• Illinois should not further reduce its state-operated inpatient capacity in the absence of a comprehensive and fully-funded plan for increased community services.
• Because state psychiatric beds are scarce, Illinois must insure that those beds are used for the people who would pose the greatest risk of harm to themselves or others if not hospitalized.
• No state hospital bed should be used for someone who could be safely treated in the community.
1. The availability or absence of third-party funding, such as Medicaid, should not determine whether someone is placed in the appropriate public or private facility. DHS should work with the Department of Healthcare and Family Services (DHFS) to insure that Medicaid patients who cannot be adequately treated by private hospitals and the community mental health system are cared for in state hospitals
2. DHS should insure that it is reimbursed for the cost of caring for any person covered by a third-party payer, specifically including Medicaid managed care organizations.
3. DHS should discontinue its practice of refusing admission to state hospitals on the basis of co-occurring non-psychiatric medical conditions unless those conditions are so serious that the state hospital cannot provide the necessary care.
4. DHS, DHFS, the Department of Corrections, county jails and local law enforcement should work cooperatively to create crisis diversion systems which will reduce the need for civil admissions and reduce the number of forensic admissions.
5. DHS should insure that forensic patients who need inpatient care are admitted to a state hospital within a week of a finding of unfitness to stand trial or insanity.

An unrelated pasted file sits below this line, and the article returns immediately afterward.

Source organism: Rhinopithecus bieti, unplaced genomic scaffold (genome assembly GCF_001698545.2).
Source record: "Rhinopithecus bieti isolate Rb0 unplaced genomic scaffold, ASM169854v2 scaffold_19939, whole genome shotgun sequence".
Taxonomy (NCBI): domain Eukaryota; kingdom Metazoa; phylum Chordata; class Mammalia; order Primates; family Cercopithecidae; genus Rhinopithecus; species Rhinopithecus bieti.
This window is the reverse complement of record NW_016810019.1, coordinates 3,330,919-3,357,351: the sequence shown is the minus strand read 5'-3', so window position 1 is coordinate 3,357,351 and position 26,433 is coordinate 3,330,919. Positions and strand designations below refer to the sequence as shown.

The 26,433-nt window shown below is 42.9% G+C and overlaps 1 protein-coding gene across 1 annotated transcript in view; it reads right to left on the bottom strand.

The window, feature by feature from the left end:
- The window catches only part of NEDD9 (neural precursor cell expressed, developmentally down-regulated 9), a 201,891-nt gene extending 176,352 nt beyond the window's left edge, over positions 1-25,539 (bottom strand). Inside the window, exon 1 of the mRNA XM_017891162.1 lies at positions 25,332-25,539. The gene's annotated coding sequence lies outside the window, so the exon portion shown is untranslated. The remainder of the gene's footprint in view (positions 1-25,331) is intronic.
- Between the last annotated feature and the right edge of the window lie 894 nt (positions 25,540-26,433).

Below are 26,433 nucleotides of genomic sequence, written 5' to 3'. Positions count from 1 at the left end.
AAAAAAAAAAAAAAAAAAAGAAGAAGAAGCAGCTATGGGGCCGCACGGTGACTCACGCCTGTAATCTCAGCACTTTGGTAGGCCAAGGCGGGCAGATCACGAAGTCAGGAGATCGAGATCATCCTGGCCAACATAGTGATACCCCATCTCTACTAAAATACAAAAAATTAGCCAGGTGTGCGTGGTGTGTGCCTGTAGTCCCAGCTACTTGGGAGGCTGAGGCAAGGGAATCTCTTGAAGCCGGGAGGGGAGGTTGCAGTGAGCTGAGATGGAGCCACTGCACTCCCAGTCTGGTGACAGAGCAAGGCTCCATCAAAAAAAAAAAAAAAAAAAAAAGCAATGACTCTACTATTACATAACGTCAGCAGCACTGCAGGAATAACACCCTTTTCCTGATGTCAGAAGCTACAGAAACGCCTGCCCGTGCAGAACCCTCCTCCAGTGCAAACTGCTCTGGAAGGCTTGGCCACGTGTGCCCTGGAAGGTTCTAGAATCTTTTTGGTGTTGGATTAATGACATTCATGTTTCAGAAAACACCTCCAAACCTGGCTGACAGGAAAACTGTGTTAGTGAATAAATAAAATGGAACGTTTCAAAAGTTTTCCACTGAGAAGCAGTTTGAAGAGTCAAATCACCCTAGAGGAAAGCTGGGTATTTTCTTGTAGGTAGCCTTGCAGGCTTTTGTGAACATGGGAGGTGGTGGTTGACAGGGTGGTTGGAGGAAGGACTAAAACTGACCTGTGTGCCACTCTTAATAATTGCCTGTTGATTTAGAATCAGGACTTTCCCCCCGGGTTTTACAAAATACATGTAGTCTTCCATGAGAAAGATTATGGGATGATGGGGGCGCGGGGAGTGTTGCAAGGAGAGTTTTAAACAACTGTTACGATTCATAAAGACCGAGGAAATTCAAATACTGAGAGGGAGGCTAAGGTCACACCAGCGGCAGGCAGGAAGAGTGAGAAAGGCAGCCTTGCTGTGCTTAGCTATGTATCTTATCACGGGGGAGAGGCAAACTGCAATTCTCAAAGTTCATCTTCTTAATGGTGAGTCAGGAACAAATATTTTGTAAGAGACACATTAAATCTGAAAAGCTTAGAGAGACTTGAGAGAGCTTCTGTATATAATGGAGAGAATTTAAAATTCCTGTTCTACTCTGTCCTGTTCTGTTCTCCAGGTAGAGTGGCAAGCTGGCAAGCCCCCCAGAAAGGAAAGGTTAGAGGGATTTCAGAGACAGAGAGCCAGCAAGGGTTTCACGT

6. DHS should work with the criminal justice system to create a comprehensive plan to treat USTs in the community whenever possible. That plan must include an adequately and reliably funded community care system for USTs and for removing unfit misdemeanants from the criminal justice system.
7. Because of some of the provisions in the NGRI statute, clinical practices in state hospitals and a lack of understanding of this population by judges, lawyers, clinicians and administrators, NGRIs are often confined in state hospitals when they could safely be treated in the community. DHS should take the lead in removing obstacles to release and in creating and adequately and reliably funded community care system for NGRIs. Alternatively, if Illinois lacks the political will to make this happen, it should give serious consideration to abolishing the insanity defense in order to free state hospital beds for civil patients, many of whom are more in need of inpatient care.
8. If, and only if, the above changes make available beds which are not needed for civil patients, DOC should contract with DHS to have those persons found GBMI or who could otherwise be transferred under 730 ILCS 5/3-8-5 treated in state hospitals at DOC expense.